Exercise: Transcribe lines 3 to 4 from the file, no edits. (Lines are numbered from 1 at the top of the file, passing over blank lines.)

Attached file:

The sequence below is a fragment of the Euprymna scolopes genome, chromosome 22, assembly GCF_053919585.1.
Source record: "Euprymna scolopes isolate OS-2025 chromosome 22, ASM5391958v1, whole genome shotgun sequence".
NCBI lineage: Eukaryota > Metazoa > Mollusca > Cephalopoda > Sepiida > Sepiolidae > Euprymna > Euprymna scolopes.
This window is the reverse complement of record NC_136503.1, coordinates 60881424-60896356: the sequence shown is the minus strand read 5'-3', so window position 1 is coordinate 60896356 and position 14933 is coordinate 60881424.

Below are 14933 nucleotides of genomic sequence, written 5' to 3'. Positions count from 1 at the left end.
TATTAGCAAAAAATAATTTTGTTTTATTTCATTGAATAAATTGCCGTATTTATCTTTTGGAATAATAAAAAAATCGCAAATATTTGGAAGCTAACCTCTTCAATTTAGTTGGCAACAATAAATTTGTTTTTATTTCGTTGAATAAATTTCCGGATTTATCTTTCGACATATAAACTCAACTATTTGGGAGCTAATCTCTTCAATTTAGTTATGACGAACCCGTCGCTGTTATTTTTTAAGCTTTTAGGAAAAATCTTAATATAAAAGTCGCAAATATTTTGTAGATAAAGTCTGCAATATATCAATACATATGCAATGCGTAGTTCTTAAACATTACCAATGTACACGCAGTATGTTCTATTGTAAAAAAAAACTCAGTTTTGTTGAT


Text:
NCBI lineage: Eukaryota > Metazoa > Mollusca > Cephalopoda > Sepiida > Sepiolidae > Euprymna > Euprymna scolopes.
This window is the reverse complement of record NC_136503.1, coordinates 60881424-60896356: the sequence shown is the minus strand read 5'-3', so window position 1 is coordinate 60896356 and position 14933 is coordinate 60881424.